This is a family- and business-friendly blog. However, my reputation is in jeopardy of being defiled by my friend Bruce Reed, the CFO of PracticeLink. Mark, “You need to read this book,” he kept suggesting.
Before talking about the book Scores, some backstory is needed. Over a three-month span, I read books that included Bad Blood, American Kingpin, Hatching Twitter, and The Informant. So Mr. Reed knows I love narrative non-fiction. So he kept floating the title Scores to me.
If you know the Scores story, don’t judge Bruce on his suggestion. Not only does he breeze his way through economics books and other complex reads, he’s one of the smartest CFO’s I’ve ever worked with who happens to read widely. Now on to the book.
No Breaks for a Strip Club Owner
There’s strike one, opening a strip club. Just say, “No.” Don’t ever do it.
What else can we make of this book? Is it worth reading? Is there redemptive value inside the book? Let’s start with my observations without revealing any spoilers:
- Michael Blutrich tells readers in his memoir how he was extorted out of millions of dollars from the Gambino family. What do you expect when you open this type of club in New York?
- As a reader, am I supposed to be impressed with the way the played undercover informant for the FBI? I’ll say this, he maintained his sense of humor during this ordeal as parts of the undercover work were hilarious.
- Also, am I supposed to feel sorry for the author when U.S. District Judge Anne C. Conway showed no mercy whatsoever during his sentencing in a Florida insurance fraud case even though the FBI and U.S. Attorney General was pushing hard for leniency?
My Verdict on Scores
I may be tougher than Judge Conway was on Blutrich. I read to either be educated, inspired, or entertained.
I was a little reluctant to start the book because I had no idea what to expect. The subject matter seemed to keep saying to me, “You won’t like it.”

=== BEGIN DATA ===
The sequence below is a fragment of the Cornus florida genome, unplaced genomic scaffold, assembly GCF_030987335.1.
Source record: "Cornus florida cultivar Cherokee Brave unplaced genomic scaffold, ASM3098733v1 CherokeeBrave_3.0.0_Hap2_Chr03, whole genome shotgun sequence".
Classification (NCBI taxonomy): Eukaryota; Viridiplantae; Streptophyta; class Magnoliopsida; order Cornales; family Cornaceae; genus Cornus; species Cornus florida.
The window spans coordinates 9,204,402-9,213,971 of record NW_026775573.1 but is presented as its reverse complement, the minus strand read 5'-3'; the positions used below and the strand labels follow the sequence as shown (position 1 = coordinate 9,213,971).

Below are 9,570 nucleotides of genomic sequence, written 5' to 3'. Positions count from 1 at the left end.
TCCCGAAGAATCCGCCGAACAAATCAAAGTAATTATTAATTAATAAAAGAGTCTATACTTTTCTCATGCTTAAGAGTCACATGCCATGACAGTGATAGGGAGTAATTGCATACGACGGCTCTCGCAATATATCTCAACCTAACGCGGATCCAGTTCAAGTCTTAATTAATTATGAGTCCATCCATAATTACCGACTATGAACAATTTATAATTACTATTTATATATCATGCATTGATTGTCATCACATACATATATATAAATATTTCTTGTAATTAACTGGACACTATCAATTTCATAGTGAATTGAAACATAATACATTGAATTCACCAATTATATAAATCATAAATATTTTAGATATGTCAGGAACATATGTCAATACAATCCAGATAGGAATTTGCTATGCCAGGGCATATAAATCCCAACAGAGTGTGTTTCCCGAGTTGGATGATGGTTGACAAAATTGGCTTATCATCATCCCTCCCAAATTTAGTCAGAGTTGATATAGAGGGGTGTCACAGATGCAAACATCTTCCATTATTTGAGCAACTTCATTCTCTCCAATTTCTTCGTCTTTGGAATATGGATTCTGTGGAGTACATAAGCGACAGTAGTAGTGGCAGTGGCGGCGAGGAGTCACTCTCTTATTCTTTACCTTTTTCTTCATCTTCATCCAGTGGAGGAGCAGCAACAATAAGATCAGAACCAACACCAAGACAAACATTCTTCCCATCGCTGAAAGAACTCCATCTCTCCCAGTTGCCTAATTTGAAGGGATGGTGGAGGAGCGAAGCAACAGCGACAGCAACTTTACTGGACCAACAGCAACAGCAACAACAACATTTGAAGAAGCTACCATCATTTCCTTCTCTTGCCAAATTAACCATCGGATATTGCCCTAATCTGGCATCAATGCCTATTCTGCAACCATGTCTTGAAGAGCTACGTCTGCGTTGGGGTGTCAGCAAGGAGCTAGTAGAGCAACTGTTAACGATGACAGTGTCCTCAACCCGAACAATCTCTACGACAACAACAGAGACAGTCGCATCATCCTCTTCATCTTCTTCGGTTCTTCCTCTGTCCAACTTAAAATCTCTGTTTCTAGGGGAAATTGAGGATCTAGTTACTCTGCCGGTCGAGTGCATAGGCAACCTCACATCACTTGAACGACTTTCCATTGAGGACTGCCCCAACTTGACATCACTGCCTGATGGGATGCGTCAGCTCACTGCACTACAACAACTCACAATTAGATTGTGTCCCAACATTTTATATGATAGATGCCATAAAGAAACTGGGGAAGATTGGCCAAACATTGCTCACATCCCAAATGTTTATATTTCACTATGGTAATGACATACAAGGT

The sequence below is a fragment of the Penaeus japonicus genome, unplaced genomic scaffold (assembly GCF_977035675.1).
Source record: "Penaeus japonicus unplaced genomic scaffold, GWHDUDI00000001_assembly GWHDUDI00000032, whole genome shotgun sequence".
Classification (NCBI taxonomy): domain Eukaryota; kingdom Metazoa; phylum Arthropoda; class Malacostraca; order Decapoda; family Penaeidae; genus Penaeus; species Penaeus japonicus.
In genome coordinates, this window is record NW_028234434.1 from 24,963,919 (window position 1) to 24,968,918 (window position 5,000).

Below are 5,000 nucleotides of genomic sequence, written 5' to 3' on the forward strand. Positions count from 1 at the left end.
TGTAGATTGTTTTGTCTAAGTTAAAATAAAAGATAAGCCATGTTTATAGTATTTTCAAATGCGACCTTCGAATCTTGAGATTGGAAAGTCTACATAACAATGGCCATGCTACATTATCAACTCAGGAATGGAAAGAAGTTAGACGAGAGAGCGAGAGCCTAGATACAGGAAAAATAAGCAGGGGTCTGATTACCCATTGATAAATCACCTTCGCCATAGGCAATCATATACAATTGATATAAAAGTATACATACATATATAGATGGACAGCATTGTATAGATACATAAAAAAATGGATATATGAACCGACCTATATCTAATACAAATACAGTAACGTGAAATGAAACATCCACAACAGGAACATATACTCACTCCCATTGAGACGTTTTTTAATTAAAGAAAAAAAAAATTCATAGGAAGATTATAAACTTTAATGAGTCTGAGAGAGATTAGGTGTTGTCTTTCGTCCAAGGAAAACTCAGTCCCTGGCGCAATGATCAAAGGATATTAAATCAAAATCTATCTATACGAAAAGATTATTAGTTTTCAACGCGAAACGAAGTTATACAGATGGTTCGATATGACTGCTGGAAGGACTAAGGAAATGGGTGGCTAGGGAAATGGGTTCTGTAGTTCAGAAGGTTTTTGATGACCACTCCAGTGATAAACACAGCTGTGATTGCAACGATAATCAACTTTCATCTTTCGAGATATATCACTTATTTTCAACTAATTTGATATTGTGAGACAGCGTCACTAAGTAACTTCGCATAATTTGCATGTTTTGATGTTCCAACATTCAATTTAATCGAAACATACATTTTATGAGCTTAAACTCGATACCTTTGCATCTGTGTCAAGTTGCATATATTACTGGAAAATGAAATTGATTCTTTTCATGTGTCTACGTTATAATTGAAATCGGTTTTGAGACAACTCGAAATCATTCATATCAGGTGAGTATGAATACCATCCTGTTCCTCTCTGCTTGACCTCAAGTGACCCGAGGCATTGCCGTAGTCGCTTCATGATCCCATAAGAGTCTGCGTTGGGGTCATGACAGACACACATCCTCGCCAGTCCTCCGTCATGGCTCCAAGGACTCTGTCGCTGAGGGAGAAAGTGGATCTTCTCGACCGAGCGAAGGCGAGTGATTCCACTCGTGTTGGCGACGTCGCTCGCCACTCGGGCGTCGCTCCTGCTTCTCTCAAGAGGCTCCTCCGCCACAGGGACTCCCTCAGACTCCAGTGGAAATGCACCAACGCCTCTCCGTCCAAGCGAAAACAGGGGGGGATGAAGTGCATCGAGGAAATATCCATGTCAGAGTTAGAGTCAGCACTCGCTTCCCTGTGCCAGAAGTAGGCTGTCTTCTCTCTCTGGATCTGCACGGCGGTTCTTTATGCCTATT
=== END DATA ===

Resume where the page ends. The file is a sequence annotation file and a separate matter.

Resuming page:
I suppose that I relearned that I never want to get in the mob’s crosshairs, but didn’t we learn that lesson from the horse’s head scene in the Godfather? I also learned that the country’s top law enforcement agencies cannot back their promises, even to courageous informants who bring down an infamous mafia family.
For financial leadership applicability, I give the book 2 stars out of 5. For entertainment value, I give it a 5.
The book is funny in many parts, but obviously serious throughout the rest. The book feels like, listens like fiction. Hollywood will never need to embellish this too-good-to-be-true story for a movie should that
If you decide to get it, I recommend the audio version as the author reads it himself. I’m not even sure another performer could have accentuated some of the craziness that Blutrich described while ratting on members of and tied to the Gambino family.
Let me know what you think. And Bruce, no more recommendations.
According to the Kolbe A™ Index, I’m a Fact Finder (my full score is 8-8-2-2). That means I instinctively research in depth. Like I do with many memoirs, I do follow-up reading on the subject matter and read recent interviews of the author.
If you’d like to know more about the story without reading the book, this first of a two-part video by Crime Watch is good:
Title Photo Attribution: Mauricio Mascaro